• reasons why it would be “most unwise” to re-hang the flags in the Hilton Chapel;
  • the reasons for seeking permission to transfer ownership to the NMM; and
  • future plans for continuing the Hilton Legacy.

The Petition generated further letters of objection and additionally the Commissary General [1] directed that a number of bodies directed that the following bodies be specially cited under Rule 13(1) of the Faculty Jurisdiction Rules 2000: The Church Buildings Council; The Nelson Society; The 1805 Club; The Society of Antiquaries of London; The Flag Institute; and The Society for Nautical Research.

At this point, the Commissary General took action to restrict the number of objectors to those with a proper interest, ruling out an academic naval historian in Australia under rule 16(2) of the Faculty Jurisdiction Rules 2000, and confirming whether other were resident in the parish or on the Church electoral roll and, if not, why they considered that they had a proper interest.

The Petitioners were shown the remaining objections, a number of which appeared to express justified concerns about difficulties experienced in gaining clear information from the Parish.  These and others were provided with further information, and as a result four more objectors formally withdrew.  Subsequent enquiries by the Petitioners revealed that that there were no surviving members of the Hilton family with a legal claim to the flags.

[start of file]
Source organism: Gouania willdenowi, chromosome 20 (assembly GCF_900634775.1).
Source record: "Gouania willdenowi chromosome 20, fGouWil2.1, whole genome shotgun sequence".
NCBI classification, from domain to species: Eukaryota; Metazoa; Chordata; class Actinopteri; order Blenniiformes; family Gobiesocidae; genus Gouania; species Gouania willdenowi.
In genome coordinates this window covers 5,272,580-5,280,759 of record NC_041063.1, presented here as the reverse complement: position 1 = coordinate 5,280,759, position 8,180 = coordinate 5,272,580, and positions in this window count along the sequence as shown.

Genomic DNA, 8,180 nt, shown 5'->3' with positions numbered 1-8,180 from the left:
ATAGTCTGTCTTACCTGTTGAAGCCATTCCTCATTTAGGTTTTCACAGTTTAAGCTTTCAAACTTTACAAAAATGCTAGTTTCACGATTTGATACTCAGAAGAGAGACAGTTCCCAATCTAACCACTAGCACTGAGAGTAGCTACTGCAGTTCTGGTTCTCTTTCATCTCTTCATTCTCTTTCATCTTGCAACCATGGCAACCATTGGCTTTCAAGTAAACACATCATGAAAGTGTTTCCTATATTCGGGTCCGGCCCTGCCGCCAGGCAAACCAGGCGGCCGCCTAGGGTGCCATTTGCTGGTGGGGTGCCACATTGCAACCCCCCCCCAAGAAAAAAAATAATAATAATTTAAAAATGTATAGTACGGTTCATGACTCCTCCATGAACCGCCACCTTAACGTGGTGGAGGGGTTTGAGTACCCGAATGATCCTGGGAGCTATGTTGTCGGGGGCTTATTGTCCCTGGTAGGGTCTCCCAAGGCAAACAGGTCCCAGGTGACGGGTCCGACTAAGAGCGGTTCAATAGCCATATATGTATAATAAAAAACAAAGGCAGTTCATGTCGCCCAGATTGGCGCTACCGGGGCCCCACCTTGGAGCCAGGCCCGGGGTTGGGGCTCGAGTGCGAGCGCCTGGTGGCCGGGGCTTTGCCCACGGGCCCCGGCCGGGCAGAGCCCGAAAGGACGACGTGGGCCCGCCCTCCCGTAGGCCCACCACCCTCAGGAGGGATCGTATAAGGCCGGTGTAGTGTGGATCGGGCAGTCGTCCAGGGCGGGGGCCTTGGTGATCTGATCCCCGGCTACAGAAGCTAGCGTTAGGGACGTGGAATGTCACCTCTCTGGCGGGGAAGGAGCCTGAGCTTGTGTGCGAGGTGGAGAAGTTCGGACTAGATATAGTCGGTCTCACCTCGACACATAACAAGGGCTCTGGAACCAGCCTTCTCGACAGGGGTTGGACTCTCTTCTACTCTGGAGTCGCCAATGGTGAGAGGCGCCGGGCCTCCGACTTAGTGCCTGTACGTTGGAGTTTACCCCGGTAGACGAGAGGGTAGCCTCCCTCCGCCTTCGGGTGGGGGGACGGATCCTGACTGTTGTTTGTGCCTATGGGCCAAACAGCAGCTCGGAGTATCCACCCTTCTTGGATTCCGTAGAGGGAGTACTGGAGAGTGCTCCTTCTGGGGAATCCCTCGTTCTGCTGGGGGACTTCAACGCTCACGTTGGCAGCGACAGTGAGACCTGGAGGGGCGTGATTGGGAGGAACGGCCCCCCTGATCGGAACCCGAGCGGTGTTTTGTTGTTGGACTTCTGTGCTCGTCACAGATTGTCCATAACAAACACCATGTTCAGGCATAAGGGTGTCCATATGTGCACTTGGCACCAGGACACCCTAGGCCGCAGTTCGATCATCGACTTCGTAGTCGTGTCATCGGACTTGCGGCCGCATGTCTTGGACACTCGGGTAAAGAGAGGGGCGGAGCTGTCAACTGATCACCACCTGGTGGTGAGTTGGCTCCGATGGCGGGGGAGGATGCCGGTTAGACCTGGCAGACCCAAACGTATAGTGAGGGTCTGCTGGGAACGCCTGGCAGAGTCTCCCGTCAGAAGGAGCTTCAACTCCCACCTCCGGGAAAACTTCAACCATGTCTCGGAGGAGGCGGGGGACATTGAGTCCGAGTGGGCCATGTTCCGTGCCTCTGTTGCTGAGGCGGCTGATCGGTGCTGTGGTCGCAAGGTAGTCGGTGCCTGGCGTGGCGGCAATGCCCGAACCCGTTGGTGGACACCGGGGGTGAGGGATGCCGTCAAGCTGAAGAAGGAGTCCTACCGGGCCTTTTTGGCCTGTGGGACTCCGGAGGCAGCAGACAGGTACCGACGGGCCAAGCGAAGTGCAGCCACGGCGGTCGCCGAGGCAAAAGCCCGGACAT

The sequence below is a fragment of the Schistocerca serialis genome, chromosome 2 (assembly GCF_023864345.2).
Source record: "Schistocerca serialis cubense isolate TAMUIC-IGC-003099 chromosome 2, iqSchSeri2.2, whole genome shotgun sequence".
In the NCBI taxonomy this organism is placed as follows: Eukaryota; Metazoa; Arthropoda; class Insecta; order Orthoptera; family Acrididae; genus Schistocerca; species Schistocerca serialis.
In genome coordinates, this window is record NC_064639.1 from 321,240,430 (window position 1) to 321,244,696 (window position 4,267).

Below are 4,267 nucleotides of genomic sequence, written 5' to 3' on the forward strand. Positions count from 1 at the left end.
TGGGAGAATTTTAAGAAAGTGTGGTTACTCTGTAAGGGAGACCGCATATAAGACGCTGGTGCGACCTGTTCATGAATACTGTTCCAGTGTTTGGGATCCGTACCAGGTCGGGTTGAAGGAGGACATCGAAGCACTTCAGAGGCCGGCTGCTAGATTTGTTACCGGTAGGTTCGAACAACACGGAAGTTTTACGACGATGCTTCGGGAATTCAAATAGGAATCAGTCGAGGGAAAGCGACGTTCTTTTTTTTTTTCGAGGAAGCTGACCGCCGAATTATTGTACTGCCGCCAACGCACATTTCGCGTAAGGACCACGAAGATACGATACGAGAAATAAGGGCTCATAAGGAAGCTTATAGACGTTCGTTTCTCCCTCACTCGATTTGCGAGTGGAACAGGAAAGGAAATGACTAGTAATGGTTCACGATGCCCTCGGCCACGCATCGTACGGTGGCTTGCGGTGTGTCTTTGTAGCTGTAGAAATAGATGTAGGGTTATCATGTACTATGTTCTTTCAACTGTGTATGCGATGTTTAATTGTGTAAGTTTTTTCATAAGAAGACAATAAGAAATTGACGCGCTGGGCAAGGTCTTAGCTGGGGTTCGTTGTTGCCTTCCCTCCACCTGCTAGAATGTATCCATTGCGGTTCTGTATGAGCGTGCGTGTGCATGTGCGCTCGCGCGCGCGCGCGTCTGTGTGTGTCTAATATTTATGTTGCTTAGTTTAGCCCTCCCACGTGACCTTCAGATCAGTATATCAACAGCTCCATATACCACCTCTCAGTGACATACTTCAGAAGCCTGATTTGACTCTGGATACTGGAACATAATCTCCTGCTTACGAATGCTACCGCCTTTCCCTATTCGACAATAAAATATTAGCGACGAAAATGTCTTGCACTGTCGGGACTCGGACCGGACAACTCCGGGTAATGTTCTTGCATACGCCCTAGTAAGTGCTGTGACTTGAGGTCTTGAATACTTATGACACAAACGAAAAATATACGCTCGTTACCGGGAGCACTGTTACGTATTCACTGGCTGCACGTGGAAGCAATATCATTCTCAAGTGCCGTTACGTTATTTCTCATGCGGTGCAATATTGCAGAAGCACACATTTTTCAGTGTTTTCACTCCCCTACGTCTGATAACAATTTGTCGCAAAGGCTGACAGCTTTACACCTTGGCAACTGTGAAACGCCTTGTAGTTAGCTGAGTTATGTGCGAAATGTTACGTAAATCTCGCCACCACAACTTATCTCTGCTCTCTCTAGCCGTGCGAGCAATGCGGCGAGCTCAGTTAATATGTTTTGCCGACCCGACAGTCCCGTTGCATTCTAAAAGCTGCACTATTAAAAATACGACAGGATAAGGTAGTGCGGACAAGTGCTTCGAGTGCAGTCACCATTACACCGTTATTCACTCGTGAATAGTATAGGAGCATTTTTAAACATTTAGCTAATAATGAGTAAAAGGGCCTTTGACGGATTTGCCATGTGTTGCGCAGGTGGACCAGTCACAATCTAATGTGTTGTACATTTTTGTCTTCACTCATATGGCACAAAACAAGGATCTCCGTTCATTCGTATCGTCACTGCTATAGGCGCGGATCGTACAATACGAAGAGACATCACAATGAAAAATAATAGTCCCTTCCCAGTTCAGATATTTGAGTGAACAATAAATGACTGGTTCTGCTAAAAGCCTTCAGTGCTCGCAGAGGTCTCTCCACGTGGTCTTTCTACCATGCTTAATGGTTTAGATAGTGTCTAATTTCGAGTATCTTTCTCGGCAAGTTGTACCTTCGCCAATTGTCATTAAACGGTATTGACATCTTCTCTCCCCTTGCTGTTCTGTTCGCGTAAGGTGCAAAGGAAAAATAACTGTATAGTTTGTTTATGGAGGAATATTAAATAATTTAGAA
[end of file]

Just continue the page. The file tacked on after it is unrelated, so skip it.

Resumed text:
The Commissary General noted that given the national significance of the items at issue,  all objectors bar one had been treated as though they were “interested persons” in practice, even though not all appeared to satisfy the statutory requirements.  However, she noted that the number of petitioners making the same point was not persuasive on the basis that “neither a sound nor a bad point improves with repetition”.